Dasatinib is the most potent BCR-ABL inhibitor, with 325-fold higher potency than imatinib against unmutated BCR-ABL in vitro. Studies have demonstrated the benefits of dasatinib 70 mg twice daily in patients with accelerated-phase chronic myeloid leukemia intolerant or resistant to imatinib. A phase 3 study compared the efficacy and safety of dasatinib 140 mg once daily with the current twice-daily regimen. Here, results from the subgroup with accelerated-phase chronic myeloid leukemia (n = 317) with a median follow-up of 15 months (treatment duration, 0.03-31.15 months) are reported. Among patients randomized to once-daily (n = 158) or twice-daily (n = 159) treatment, rates of major hematologic and cytogenetic responses were comparable (major hematologic response, 66% vs 68%; major cytogenetic response, 39% vs 43%, respectively). Estimated progression-free survival rates at 24 months were 51% and 55%, whereas overall survival rates were 63% versus 72%. Once-daily treatment was associated with an improved safety profile. In particular, significantly fewer patients in the once-daily group experienced a pleural effusion (all grades, 20% vs 39% P < .001). These results demonstrate that dasatinib 140 mg once daily has similar efficacy to dasatinib 70 mg twice daily but with an improved safety profile. This trial is registered at www.clinicaltrials.gov as #CA180-035.

  J. K Ha , J. C Shim , D. W Kim , Y. S Lee , H. J Ra and J. G. Kim
 

Background: Meniscus allograft transplantation (MAT) is useful for meniscus-deficient knees. Although meniscal extrusion is common after MAT, there is no consensus regarding the criteria for normal meniscal extrusion or the relationship between clinical and radiologic results.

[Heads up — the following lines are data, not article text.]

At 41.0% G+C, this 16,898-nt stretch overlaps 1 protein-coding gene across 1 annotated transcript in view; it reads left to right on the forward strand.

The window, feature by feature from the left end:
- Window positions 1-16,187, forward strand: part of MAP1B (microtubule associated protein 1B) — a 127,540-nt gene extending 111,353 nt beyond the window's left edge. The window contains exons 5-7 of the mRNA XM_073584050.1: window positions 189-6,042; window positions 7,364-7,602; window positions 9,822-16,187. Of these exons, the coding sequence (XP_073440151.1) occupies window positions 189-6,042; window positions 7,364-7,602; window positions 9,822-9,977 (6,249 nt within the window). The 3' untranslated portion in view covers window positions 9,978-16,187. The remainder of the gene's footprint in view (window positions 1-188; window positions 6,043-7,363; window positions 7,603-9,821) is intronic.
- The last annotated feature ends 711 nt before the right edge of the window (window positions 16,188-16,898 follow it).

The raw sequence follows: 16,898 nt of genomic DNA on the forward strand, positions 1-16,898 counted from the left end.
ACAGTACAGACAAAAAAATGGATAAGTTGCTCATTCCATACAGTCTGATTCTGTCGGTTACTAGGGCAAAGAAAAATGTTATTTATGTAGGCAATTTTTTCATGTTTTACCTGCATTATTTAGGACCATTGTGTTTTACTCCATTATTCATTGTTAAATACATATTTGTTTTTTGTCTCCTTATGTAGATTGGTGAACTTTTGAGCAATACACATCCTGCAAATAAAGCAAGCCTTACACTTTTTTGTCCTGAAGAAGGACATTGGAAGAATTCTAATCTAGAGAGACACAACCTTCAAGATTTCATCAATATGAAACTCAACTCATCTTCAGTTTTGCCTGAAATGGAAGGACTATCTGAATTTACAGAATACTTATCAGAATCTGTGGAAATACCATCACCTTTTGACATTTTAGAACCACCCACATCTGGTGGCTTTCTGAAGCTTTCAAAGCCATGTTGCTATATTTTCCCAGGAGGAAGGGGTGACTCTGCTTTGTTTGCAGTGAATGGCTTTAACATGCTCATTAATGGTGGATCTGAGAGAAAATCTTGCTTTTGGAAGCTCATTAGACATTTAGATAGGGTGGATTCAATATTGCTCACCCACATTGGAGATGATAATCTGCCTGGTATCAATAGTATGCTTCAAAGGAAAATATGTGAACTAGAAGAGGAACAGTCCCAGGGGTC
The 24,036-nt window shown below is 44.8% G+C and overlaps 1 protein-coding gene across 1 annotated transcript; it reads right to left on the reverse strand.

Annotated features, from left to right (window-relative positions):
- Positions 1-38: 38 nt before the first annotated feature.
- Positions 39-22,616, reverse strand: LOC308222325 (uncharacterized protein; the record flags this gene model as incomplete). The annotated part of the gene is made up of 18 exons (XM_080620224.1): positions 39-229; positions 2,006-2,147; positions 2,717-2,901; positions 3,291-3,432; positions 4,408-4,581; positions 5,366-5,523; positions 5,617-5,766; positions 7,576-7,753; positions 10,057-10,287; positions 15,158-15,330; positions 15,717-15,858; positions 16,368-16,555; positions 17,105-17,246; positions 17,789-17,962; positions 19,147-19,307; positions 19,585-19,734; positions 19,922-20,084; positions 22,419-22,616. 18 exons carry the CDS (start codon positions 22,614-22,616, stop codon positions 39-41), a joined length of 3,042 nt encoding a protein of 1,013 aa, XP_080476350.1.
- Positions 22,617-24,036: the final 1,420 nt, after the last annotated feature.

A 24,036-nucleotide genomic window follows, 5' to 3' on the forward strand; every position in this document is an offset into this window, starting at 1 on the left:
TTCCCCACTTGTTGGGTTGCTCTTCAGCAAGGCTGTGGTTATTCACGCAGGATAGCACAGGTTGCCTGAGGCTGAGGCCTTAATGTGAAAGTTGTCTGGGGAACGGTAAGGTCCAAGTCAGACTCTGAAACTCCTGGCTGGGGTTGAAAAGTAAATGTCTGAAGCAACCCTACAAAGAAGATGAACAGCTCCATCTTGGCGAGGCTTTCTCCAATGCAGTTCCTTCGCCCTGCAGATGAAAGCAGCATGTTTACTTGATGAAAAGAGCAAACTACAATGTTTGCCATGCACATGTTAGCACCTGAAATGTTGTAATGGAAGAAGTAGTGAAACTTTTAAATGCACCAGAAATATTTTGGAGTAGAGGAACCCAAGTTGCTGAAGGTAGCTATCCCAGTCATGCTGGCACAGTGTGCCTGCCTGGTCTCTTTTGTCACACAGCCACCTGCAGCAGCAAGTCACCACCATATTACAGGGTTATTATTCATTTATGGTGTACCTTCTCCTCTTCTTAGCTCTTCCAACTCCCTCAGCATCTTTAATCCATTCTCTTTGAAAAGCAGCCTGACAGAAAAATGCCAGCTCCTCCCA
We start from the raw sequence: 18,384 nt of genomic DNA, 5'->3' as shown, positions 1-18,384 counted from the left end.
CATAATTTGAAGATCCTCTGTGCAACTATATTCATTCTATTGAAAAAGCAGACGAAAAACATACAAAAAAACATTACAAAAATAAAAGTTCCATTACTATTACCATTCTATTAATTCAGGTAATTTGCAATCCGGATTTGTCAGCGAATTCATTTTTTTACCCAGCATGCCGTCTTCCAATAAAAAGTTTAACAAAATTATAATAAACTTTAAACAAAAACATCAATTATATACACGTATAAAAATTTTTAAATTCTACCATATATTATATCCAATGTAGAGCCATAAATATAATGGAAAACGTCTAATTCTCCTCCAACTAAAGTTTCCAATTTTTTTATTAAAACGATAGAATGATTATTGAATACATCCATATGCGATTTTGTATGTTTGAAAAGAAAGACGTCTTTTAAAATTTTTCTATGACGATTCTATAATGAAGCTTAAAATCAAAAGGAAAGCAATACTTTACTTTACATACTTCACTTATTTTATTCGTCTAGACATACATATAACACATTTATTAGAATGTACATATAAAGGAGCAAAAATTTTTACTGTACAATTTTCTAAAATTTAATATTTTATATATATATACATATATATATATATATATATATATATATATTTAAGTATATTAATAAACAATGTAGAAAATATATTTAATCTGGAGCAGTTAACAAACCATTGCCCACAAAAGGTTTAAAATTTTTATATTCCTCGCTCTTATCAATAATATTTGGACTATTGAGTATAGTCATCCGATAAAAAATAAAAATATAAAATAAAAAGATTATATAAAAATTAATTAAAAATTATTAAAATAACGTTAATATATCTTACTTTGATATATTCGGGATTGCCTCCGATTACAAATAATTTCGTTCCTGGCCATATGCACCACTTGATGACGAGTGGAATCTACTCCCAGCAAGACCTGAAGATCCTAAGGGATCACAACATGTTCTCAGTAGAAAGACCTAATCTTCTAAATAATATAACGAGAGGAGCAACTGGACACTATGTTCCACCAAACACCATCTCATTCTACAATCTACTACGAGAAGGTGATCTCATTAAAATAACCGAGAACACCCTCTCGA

Hypothesis: Meniscal extrusion after MAT results in poor clinical, radiologic, and arthroscopic outcomes.

Study Design: Case series; Level of evidence, 4.

Methods: Thirty-six of 60 patients undergoing MAT from September 2002 to June 2007 who were available for follow-up evaluation for more than 2 years were evaluated. The study population (31 men, 5 women) consisted of 15 and 21 cases of medial and lateral meniscus transplant, respectively. Knee status was evaluated by Lysholm score, plain radiography, and magnetic resonance imaging preoperatively and postoperatively. Second-look examinations were performed in 18 cases.

Results: Mean follow-up was 31.4 months (range, 24-36). Lysholm knee score increased significantly (mean, 88.2; range, 70-100) on final visit versus the preoperative value (mean, 61.2; range, 26-83; P < .001). Joint-space narrowing was 0.08 mm (range, –2.58 to 1.92) in extension AP and –0.09 mm (range, –2.3 to 1.8) in Rosenberg view. Kellgren-Lawrence arthrosis grade did not change in 28 knees (77.8%) and progressed by 1 grade in 8 knees. Meniscal extrusion extent was 3.87 ± 1.94 mm and relative percentage extrusion was 42.1% ± 17.7%. Seven cases (19.4%) showed minor extrusion (<3 mm), 27 (75%) showed major extrusion (>3 mm), and 2 (5.6%) showed no extrusion. Further degeneration was absent in 28 knees (77.8%) on magnetic resonance imaging. In second-look arthroscopic examinations at an average of 26.3 months, 11 of 18 (63.6%) cases showed no progression of cartilage degeneration. There was no significant correlation between meniscal extrusion and other parameters.

Conclusion: This study indicated that MAT can improve the clinical status of the meniscectomized knee. Although meniscal extrusion occurred after surgery in most cases, there was no significant correlation with various clinical, radiologic, or arthroscopic outcomes. Further studies are required to evaluate long-term effects of meniscal extrusion.